These Mexican Cardinals Are in Trouble for Telling Catholics to Pray — Let’s Support Them

COMMENTARY: No government has the right to tell religious leaders they cannot encourage people to pray.

Cardinal Carlos Aguiar Retes (C) installed as Archbishop of Mexico City at the Basilica of Guadalupe in Mexico City, on February 5, 2018.
Cardinal Carlos Aguiar Retes (C) installed as Archbishop of Mexico City at the Basilica of Guadalupe in Mexico City, on February 5, 2018. (photo: Pedro Pardo / AFP/Getty)

Two Mexican cardinals, a bishop and three priests were found guilty of violating the Mexican constitution for urging Catholics to pray for guidance before voting. 

The prelates also warned that the ruling socialist party was a threat to life and the family and was trying to turn the nation into Venezuela.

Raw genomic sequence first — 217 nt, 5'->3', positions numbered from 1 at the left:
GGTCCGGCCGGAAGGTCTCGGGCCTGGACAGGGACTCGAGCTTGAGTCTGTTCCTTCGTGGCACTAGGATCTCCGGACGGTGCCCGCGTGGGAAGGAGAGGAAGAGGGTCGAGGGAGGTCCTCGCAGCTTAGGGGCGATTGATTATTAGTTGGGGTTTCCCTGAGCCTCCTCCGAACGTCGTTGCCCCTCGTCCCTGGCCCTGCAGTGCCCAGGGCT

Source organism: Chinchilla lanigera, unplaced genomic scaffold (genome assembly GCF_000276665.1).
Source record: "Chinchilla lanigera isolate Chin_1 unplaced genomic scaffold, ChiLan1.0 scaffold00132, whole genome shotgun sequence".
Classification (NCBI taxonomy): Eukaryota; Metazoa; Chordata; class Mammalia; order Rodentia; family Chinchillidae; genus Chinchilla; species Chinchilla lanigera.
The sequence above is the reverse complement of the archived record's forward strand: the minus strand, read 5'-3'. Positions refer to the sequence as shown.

The government’s ruling violates the widely accepted right to freedom of speech, especially political speech that criticizes the government. More importantly, these Catholic clergy, including Cardinal Carlos Aguiar Retes, the archbishop of Mexico City, and Cardinal Juan Sandoval Íñiguez, the former archbishop of Guadalajara, are on the right side of the issues they raise. 

Their arguments deserve a respectful hearing. Those who disagree should make counterarguments. Bringing legal action instead of making that case does nothing to strengthen public confidence in the merits of the policies the prelates are criticizing. 

Mexico’s Electoral Tribunal handed down its decision on Nov. 18 in response to a lawsuit filed by Mexico’s ruling socialist party, the Movement for Social Regeneration (MORENA). The statements the government found objectionable did not mention a political party or politician by name.